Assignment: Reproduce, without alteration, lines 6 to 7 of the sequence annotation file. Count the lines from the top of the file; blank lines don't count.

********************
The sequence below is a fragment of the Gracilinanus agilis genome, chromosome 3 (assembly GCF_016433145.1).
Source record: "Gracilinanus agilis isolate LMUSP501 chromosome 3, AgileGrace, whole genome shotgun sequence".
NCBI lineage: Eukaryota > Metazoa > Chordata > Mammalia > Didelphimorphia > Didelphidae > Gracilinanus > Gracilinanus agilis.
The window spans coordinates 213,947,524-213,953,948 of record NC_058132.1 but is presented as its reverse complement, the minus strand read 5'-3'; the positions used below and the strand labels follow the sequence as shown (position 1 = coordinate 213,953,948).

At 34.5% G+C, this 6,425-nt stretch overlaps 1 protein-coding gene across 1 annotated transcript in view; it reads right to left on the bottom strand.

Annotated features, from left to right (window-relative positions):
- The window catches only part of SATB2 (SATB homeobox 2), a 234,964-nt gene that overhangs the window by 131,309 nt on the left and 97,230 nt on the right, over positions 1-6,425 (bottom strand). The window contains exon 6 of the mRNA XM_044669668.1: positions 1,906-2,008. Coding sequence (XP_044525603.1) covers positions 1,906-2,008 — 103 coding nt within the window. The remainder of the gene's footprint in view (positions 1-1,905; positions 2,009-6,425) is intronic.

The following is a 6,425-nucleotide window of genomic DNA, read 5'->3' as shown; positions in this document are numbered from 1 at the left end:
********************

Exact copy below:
Annotated features, from left to right (window-relative positions):
- The window catches only part of SATB2 (SATB homeobox 2), a 234,964-nt gene that overhangs the window by 131,309 nt on the left and 97,230 nt on the right, over positions 1-6,425 (bottom strand). The window contains exon 6 of the mRNA XM_044669668.1: positions 1,906-2,008. Coding sequence (XP_044525603.1) covers positions 1,906-2,008 — 103 coding nt within the window. The remainder of the gene's footprint in view (positions 1-1,905; positions 2,009-6,425) is intronic.